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Alumni Q&A: Pat Peake

by Mike Vogel / Washington Capitals
Pat Peake was Washington’s first-round (14th overall) in the 1991 NHL Entry Draft. He debuted with the Capitals in 1993-94 and put up a promising 11 goals and 29 points in 49 games. Injuries, illness and misfortune crept into his game over the next couple seasons, preventing Peake from reaching his potential. He was a gritty, sturdily built forward with good hands who seemed destined for some 30-goal seasons in the NHL. But a devastating heel injury suffered on a race to beat an icing call in the playoffs against Pittsburgh in 1996 eventually led to the end of his career. Peake worked doggedly to recover from that injury, but played only five NHL games after the incident. He announced his retirement on Sept. 1, 1998.

Peake came through town recently and we had an opportunity to sit down with him and discuss his days in Washington, life after hockey and his memories of the incident that ended his career.

When you were in junior hockey, you were the MVP of the league your last year in Detroit. What was that experience like?

“That was a great experience. I was only the second American ever to win the Canadian Hockey League Player of the Year Award. So that was quite an honor back then. I was looking to do bigger and better things at the NHL level but unfortunately the injuries got me, one right after another. A year ago August was my sixteenth operation on my foot alone, all from that one icing play. This is the first time I’ve been back in Washington, so I have mixed emotions.”

What were your thoughts when the Caps drafted you in the first round?

“I think it’s everyone’s childhood dream come true, to have an opportunity to play in the NHL. I was looking forward to it and gearing up. I got to work out with [then-Capitals strength and conditioning coach] Frank Costello over the summers back then, and Piney Orchard had just opened up. I love the area. It’s close to Baltimore, New York and Atlantic City. I always told my wife if we had to relocate, I’d move back here in a heartbeat. It’s come a long way. Now they’re building a new rink, and like I say, I remember when Piney Orchard was brand new. But I was very excited and I was looking forward to making a contribution. I think it was my fifth year when we got on a bit of a roll and went all the way to the finals. I was injured during that time, but it was fun.”

Your first two years you had a lot of trouble with injuries, even before the heel thing.

“Yeah, I did. I had a shoulder, a couple of concussions.”

You had mono and a fractured larynx, too.

“Yeah, [Chris] Pronger cross-checked me in the throat. I remember that now that you bring it up. I got slashed in the throat in St. Louis and had to spend four or five days there. And I had mono. I played 18 games with mono before I realized I had it. I remember Jack Button said, ‘What the hell’s that matter with you?’ I said, ‘I’m trying. I’m really trying.’ He said, ‘Well, we’re going to send you to Portland for the weekend.’ It was the first time I had been sent down. He said, ‘Go to the doctor, get your blood work, this and that, and go to Portland for the weekend and get your [act] together.’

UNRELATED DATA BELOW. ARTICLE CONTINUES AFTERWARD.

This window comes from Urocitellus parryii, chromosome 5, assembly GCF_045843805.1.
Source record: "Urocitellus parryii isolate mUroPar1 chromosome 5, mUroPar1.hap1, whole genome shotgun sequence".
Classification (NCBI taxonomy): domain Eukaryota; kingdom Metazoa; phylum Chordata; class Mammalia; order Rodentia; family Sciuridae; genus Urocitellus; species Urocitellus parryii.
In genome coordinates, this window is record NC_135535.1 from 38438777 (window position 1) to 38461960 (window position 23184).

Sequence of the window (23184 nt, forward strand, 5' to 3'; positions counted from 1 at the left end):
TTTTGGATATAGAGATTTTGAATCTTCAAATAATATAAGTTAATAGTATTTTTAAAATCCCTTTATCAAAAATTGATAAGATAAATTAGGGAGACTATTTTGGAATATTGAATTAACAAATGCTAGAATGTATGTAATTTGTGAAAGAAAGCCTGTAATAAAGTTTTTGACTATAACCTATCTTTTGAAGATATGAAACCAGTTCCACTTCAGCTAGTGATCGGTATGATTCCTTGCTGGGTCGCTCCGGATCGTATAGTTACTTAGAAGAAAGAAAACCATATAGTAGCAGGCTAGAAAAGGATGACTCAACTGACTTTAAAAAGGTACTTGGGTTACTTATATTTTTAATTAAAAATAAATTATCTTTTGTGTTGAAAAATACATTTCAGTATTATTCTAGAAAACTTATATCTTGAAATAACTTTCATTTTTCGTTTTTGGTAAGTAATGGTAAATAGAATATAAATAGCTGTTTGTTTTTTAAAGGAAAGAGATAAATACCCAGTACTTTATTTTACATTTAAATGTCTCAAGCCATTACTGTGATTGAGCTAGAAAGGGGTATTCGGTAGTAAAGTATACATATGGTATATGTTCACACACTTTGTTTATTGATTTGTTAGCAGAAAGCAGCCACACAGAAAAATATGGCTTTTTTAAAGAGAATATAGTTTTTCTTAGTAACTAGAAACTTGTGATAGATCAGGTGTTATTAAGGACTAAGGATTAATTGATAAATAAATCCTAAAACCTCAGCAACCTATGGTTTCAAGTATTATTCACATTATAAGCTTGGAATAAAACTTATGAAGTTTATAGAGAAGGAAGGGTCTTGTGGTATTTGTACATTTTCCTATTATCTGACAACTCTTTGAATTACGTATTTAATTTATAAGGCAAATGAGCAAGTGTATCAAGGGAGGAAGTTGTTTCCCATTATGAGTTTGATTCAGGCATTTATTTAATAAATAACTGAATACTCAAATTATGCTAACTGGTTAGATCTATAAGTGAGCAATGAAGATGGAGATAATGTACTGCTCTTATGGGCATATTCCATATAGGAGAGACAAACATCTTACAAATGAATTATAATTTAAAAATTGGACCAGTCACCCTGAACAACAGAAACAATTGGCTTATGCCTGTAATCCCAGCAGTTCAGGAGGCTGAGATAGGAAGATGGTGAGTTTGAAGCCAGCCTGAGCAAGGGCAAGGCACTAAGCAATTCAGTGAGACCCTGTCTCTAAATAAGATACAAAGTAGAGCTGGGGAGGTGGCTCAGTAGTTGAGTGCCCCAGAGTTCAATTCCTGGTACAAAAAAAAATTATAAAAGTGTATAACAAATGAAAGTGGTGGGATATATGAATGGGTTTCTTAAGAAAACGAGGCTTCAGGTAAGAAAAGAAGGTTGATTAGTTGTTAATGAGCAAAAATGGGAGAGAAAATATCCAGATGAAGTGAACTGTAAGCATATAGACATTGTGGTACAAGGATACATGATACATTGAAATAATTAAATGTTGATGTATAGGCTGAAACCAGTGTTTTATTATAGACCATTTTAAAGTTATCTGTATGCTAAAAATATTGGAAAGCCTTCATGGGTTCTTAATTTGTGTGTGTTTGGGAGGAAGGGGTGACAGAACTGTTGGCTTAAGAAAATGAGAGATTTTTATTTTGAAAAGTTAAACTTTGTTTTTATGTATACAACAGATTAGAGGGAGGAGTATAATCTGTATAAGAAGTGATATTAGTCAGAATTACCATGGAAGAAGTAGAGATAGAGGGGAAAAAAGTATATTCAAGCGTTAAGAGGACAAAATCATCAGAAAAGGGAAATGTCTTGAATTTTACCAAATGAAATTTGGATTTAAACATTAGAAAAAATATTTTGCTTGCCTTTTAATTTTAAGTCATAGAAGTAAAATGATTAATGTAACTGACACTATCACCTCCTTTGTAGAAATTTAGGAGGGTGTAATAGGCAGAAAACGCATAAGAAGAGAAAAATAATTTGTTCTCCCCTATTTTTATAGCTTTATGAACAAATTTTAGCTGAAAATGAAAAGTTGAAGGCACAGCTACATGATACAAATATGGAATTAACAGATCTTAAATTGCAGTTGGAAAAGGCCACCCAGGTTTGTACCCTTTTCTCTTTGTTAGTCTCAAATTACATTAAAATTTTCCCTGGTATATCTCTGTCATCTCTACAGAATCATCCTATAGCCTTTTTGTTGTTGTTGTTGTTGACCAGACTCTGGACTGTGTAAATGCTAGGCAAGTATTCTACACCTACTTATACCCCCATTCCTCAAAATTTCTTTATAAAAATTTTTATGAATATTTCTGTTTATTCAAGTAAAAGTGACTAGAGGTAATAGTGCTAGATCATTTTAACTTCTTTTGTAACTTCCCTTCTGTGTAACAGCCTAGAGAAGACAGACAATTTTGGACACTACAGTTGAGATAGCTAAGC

"So I flew into Boston and caught the little puddle-jumper to Portland. I get into Portland and there’s a phone call for me. It’s Jack Button and he says, ‘Get back here. You’re in the late stages of mono, Get back here, get back home and lay in bed.’ I turned around and got on a flight and came right back. That was the lockout year. I think I played 18 games, it was just horrible.

"Even the year that I played good – I had 17 goals I think in 62 games – there was still an injury here and an injury there. I could never ever string together [a bunch of games without getting hurt]."

I seem to also remember you and Kono getting into a fender bender.

“Yeah. Kono thought he was a hot dog driving his Stealth out of USAir Arena, coming out. We T-Boned some lady. She ran a red light and boom, that was it. It took his radio off and it was another few games I missed.”

Did you drop a TV on your foot, too?

“That was during my foot rehab. I dropped it on my hand, yeah. I was just moving some stuff around the house. I was accident prone from Day One, I guess.”

Back then, that team didn’t score a lot of goals. The power play was struggling and [Capitals coach Jim Schoenfeld] was a defensive-minded coach. I remember watching you and you were one of the guys who would plant himself in front of the net and take the beating and do what it takes to score goals on the power play and at even strength. You and Andrew Brunette were the young ones coming up who would do that. Besides [Peter] Bondra, they were so desperate for goals. I thought, ‘If these two guys pan out …’

“Look what Andrew has done since then. And that’s something I have done my whole life, score goals. That was my knack, that was something I was good at and that’s something I had fun doing. Playing for Schoney, I got put into a little bit of a checking role. He moved me from center ice to the wing and this and that. You’ve just got to deal with that and work through it and try to make it happen. Unfortunately, for some reason or another, it wasn’t meant to be, I guess.”

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